ICS, DHCP, Active Directory, Domain v.s. Workgroup, RRAS, NAT, Dynamic IP v.s. Static & Which work together... and why?

Conundrum

Senior member
Jun 18, 2001
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Hopefully this will become a really long thread with people sharing their knowledge of these topics. I'm interested in altering my current home network and have been looking into this further. Currently everything works smoothly with ICS running on one of my Win2k boxes. I found out real quick that a dynamic IP doesn't work with NAT. I actually had it working, but I had to put in my ISP's DNS server directly... and some things wouldn't work right with it.

I decided to stick with ICS. Working with just a simple workgroup...

I was thinking about going ahead and setting up a domain. Getting active directory going... maybe even seeing if I could get my hands on Exchange Server just to test it out. Get a better idea of how to set up GPOs, OUs, Site links if I can create REALLY small sites. ;)

Stuff like that... and I know there are a ton of people out there who might not feel as though they have enough equipment and/or the knowledge necessary to undertake something like this. So I'd just like to see what people would recommend, what's possible, and simply what information everyone might have to provide the Anandtech community that has a growing interest in networking and Windows networks... what you can, and cannot do. What works best...

Thanks to anyone who takes the time to reply.. :D
 

Scarpozzi

Lifer
Jun 13, 2000
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I'm kind of confused of the question here. If you setup a domain that doesn't have much to do with the internet. It just allows you to administer the computers. I would stick with the workgroup setup and probably keep everything like it is unless you decide to switch to a domain if you install Exchange server. Also, since this sounds like a home network, I would advise that you keep your ISP's DNS server entered in manually anyhow. Most of the time your gateway will be set as your DNS and then you will simply use your Gateway's DNS address...this can cause slower speed when trying to contact your DNS server (mainly if your computer running ICS is in sleep mode, running slow, etc). If you can move away from ICS, I would definitely recommend it. It may be working, but it may prove to leave your network open to hack-attacks since it doesn't really prove to be an effective firewall. If you don't have ZoneAlarm or a similar program running, I'd get one. You may already have been attacked and not known it...especially if you're on broadband. (do some virus scans) Good luck with everything...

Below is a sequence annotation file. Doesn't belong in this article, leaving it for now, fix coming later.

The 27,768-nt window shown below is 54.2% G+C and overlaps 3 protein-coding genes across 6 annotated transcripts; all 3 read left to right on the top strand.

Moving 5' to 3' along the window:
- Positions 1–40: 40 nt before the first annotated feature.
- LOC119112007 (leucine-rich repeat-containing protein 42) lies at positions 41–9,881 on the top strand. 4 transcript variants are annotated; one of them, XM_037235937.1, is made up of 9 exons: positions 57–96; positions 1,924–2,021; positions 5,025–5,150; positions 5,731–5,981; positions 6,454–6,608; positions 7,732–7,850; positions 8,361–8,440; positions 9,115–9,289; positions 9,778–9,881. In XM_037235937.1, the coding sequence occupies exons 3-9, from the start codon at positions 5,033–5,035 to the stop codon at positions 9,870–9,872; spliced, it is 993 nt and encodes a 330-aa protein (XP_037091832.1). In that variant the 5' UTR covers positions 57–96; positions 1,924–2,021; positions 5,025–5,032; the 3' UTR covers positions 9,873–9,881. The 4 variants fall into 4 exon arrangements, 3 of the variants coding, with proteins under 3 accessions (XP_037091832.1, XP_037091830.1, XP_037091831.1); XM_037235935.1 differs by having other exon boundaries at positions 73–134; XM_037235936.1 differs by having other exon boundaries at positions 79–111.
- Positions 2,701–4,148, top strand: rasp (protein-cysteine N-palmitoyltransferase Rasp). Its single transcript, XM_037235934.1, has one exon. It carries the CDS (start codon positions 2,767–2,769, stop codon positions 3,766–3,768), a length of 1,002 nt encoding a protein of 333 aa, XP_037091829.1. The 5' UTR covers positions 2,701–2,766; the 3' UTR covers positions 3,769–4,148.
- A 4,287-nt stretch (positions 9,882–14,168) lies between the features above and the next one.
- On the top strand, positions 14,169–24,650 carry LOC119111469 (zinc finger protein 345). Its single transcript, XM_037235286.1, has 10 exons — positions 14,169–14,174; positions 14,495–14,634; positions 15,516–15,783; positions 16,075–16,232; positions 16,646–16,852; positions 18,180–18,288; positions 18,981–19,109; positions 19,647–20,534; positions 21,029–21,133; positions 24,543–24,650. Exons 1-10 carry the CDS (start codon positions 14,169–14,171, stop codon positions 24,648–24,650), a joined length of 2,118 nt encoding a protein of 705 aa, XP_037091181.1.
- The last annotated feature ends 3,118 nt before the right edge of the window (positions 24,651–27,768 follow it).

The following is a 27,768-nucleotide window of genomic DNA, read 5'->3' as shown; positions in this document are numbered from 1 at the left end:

Conundrum

Senior member
Jun 18, 2001
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Part of the domain suggestion was in setting up Active Directory with IIS running and setting up accounts with groups to make it easy to admin anyone that I want to give access to FTP services.

There are a lot of other ideas I was thinking about possibly doing. Primarily they would be more in the realm of activities that could help me in the future to better understand the ins and outs of certain processes. I've never made an answer file for unattended installations or tried to set a script up to run hot fixes during installation from a folder on the server. Simply setting up a domain... testing out primary and secondary servers. Trying an active directory integrated zone.. finding out the differences and just plain playing around with the configuration and becoming more familiar with it in use. Instead of just reading about all of these things and then doing a brain dump on them once I pass the certifications, etc...